Author Topic: First brew day check  (Read 1778 times)

Offline Hondamike

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First brew day check
« on: September 12, 2014, 01:02:00 AM »
Hello, I have read John Palmers(how to brew). I have purchased my goodies from Midwest Supplies and have a extract kit (Maple syrup ale). I am ready to brew this weekend. I wanted to go over a few points for views. Here we go...i have Cascade and Northern Brewer hops. I believe NB hops go in first at the 60 min mark and the cacade goes in at the 10-15 mark. I am not a hoppy person and i understand this is an ale. would adding the NB hops at 40 min and cascade at 10 min be smoother with plenty of aroma? or just follow the guidelines in JP book? Next...am kinda confused about late extract additions. Is there any advantage to it when doing extract brews? and Why?Other than that i am stoked about getting started. Any advice is welcomed. I will review this thread and make note for brew day Thanks for the tips!! Cheers!!

Offline morticaixavier

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Re: First brew day check
« Reply #1 on: September 12, 2014, 02:39:33 AM »
Did the kit come with instructions on when to add the hops? I would go with that the first time. if you want to tweak it it's better to have an idea of your starting point.

Late extract addition is to prevent excess coloring of the wort mostly. there is some minor effect on how much bittering you get from your hops as well, and again, if the kit says to do late addition i would go with that at least the first time. Remember to turn off your heat before adding the extract and don't turn it back on until you've got the extract dissolved. this will prevent scorching which is not nice.

have fun! it'll be beer!
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Offline factory

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Re: First brew day check
« Reply #2 on: September 12, 2014, 02:53:19 PM »
Did the kit come with instructions on when to add the hops? I would go with that the first time. if you want to tweak it it's better to have an idea of your starting point.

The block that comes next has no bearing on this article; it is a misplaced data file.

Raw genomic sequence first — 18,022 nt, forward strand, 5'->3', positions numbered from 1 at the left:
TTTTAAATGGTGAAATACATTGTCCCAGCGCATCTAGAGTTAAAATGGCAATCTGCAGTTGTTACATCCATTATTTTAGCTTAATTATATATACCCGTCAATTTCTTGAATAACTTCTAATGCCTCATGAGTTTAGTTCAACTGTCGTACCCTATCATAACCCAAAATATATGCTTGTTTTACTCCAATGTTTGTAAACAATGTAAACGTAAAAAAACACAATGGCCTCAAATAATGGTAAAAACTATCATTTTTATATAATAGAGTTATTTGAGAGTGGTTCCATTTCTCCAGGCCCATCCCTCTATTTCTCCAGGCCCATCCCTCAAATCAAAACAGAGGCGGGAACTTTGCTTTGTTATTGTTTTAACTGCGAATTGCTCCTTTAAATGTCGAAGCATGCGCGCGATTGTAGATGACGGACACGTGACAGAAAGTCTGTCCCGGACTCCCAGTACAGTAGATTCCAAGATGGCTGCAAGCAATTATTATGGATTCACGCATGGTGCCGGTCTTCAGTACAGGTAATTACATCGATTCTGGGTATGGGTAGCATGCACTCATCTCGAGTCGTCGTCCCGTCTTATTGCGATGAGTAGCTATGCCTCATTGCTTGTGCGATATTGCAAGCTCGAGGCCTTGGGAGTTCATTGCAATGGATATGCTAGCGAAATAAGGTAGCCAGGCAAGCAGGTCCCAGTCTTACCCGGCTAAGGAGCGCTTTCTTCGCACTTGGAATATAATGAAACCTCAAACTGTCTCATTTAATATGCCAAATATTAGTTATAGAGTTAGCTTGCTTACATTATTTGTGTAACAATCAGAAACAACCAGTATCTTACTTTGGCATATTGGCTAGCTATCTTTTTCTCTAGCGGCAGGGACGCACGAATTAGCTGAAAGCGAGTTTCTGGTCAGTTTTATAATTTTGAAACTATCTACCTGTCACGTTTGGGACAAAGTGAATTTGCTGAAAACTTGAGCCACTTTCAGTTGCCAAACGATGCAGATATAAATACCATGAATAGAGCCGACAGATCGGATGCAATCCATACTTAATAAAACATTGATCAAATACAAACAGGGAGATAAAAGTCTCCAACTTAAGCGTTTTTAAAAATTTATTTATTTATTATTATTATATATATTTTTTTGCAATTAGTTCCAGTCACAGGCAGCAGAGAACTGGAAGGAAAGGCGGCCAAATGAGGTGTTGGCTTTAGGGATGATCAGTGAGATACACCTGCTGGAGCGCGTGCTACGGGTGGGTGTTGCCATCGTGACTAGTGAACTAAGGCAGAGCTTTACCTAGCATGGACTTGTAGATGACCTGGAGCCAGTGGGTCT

Late extract addition is to prevent excess coloring of the wort mostly. there is some minor effect on how much bittering you get from your hops as well, and again, if the kit says to do late addition i would go with that at least the first time. Remember to turn off your heat before adding the extract and don't turn it back on until you've got the extract dissolved. this will prevent scorching which is not nice.

have fun! it'll be beer!

+1. Brew the recipe as-is first, then you will at least have a starting point for your next brew.

Offline HoosierBrew

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Re: First brew day check
« Reply #3 on: September 12, 2014, 03:03:27 PM »
Did the kit come with instructions on when to add the hops? I would go with that the first time. if you want to tweak it it's better to have an idea of your starting point.

Late extract addition is to prevent excess coloring of the wort mostly. there is some minor effect on how much bittering you get from your hops as well, and again, if the kit says to do late addition i would go with that at least the first time. Remember to turn off your heat before adding the extract and don't turn it back on until you've got the extract dissolved. this will prevent scorching which is not nice.

have fun! it'll be beer!

+1. Brew the recipe as-is first, then you will at least have a starting point for your next brew.

+2.  Take detailed notes so you can reference it for changes, if need be.
Jon H.

Offline duboman

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Re: First brew day check
« Reply #4 on: September 12, 2014, 04:50:43 PM »
+3, do I hear a 4?
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Offline erockrph

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Re: First brew day check
« Reply #5 on: September 12, 2014, 04:55:17 PM »
+3, do I hear a 4?
I'm in. +4

For your first few brews, I'd highly recommend brewing well-known recipes. Once you get the process down, and are producing beers without any significant flaws, then you can start dabbling with recipes. If you've never brewed a beer before and you run into an issue with the beer, then it will be easier to determine what went wrong if you know the recipe is tried and tested.
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Offline pete b

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Re: First brew day check
« Reply #6 on: September 12, 2014, 05:19:39 PM »
+5 to brewing the recipe per instructions first although it wouldn't hurt to post what kind of yeast you are using and the suggested fermentation temp. You might get some good advice here to tweak the temp and how to do that.
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Offline Hondamike